OMA (Office for Metropolitan Architecture) is a leading international partnership practicing architecture, urbanism, and cultural analysis. AMO, a research and design studio, applies architectural thinking to domains beyond.
OMA has worked with Zahner on a number of unique projects. Architects come to Zahner for the company’s commitment to developing the designer’s aesthetic to completion. Zahner worked with OMA to develop their design into custom architectural systems, featured below.
Patio de las Jacarandas at Aguascalientes, Mexico
Patio de Las Jacarandas is a Jan Hendrix and Hendrix Studio-designed work of public art in Aguascalientes, Mexico. The project’s metal canopy was developed and fabricated by Zahner in water-jet cut aluminum.
Situated at the historic Plaza de la Patria in Aguascalientes, the Patio de las Jacarandas is an architectural open-air canopy. Arturo Revilla and Jose Luis Jimenez Garcia served as the project’s architects, while Zahner’s scope on the project centered around the engineering and fabrication of the art canopy.
The system was engineered and tested by Zahner, and then manufactured and delivered to the jobsite where local installers erected the screen wall. The project was completed in 2015, and features a two-tiered canopy of water jet-cut aluminum plates. Both layers of cut-out metal are painted to create the white ¼” aluminum plate.
Canopy Filtered Shading with Diaphanous Light
Two layers of waterjet cut artwork make up the roof of the Aguascalientes canopy. The first layer, suspended on the bottom of the canopy, shows the overlapping branches of the jacaranda tree. The second layer of cutout leaves is installed 16” above the lower ceiling canopy.
These two layers are held apart from one another using tension cables. The distance between each layer gives the illusion of peering through tree branches. Intriguing shadows are also created, offering an immersive, shaded area for pedestrians in the city square to rest beneath.
The canopy’s two layers are designed to evoke the jacaranda tree at different seasons of the year. This motif was selected by the artist due to its prevalence in Aguascalientes. Numerous jacarandas are planted in parks and public areas across the City of Aguascalientes as well as throughout central Mexico. Their blooms are heralded as a symbol of the beginning of the spring season, blooming in February.
Creating the Cut Plate Material
To accommodate the intricate lines, the artwork is fairly thin in some areas, ¼” aluminum plate was used to water jet-cut the desired pattern. Using plate material gives extra support for artwork, and keeps delicate lines from bending or becoming misshapen as the public interacts with the art.
Jan Hendrix supplied Zahner with models, sketches, and finished drawings of the artwork. Zahner team of design engineers translated the artwork into files for manufacturing and cutting the metal shapes out of the aluminum plate. After the cutting process was completed, the panels and structural components were painted white and sent to the job site in Mexico for installation.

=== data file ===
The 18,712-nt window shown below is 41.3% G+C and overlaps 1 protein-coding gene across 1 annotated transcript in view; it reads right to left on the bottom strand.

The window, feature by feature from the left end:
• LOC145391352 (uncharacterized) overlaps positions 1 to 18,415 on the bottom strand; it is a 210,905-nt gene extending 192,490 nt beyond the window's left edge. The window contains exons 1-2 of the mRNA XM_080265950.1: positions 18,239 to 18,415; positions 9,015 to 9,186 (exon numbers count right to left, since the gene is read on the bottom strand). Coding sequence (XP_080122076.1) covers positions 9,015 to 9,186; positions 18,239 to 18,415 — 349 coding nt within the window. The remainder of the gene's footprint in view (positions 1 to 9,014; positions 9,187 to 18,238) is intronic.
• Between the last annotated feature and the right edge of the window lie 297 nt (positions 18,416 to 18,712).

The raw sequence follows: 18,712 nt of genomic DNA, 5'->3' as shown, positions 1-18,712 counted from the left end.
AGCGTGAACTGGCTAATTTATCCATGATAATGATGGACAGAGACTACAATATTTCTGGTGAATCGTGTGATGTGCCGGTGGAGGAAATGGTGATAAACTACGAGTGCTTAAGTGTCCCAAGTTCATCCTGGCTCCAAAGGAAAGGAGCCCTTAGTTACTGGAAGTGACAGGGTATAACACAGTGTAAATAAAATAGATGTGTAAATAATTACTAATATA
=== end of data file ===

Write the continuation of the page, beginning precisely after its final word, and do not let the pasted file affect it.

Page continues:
Unique Column Design for Patio de Las Jacarandas
At the north end of the patio canopy, Jan Hendrix’s design extends down from the upper canopy into the gathering space, in the form of a perforated column. Although the surface appears as though it encases a structural support, the column is hollow with no enclosed structural support.
While the canopy depicts the leaves and branches of the jacaranda tree, the column shows the profile of their famous blooms. In this manner, the patio shows the entire lifespan for the blooms of the jacaranda through all four seasons.
This concept is further reinforced by the planting of several new jacaranda trees at the center of the patio. Throughout the years as the Patio de las Jacarandas sees further community interaction, the trees will continue to grow new blossoms each spring, creating a more impressive show each year.
The column system was assembled in three separate panels, which align together with such precision that the seams become nearly invisible. Panels on the upper canopy also translate the design without the visual appearance of seams.
To create this seamless look, Zahner examines the pattern’s parametric relationship, mapping out individual elements as they relate to the entire design. This way, lines and patterns can cross between various panels without being interrupted by ‘picture frame’ edges. This technology is used across the entire project, so that the construction methods do not become distracting to the artist’s design.
Opening Ceremony for the Patio de las Jacarandas
The opening ceremony took place during the Summer of 2015, and was attended by The Governor of Aguascalientes, Carlos Lozano de la Torre and his wife Blanca Rivera Rio Flores. The two were influential in bringing the project to the State of Aguascalientes.
After the project was completed, Jan Hendrix was honored at the opening ceremony at the Patio de las Jacarandas. As an artist of renown who has moved into the architectural world, Hendrix has translated his works on paper into physical manifestations for communities all over the world.
Zahner has completed over a dozen works for Jan Hendrix, which are located in city centers and private collections around the globe.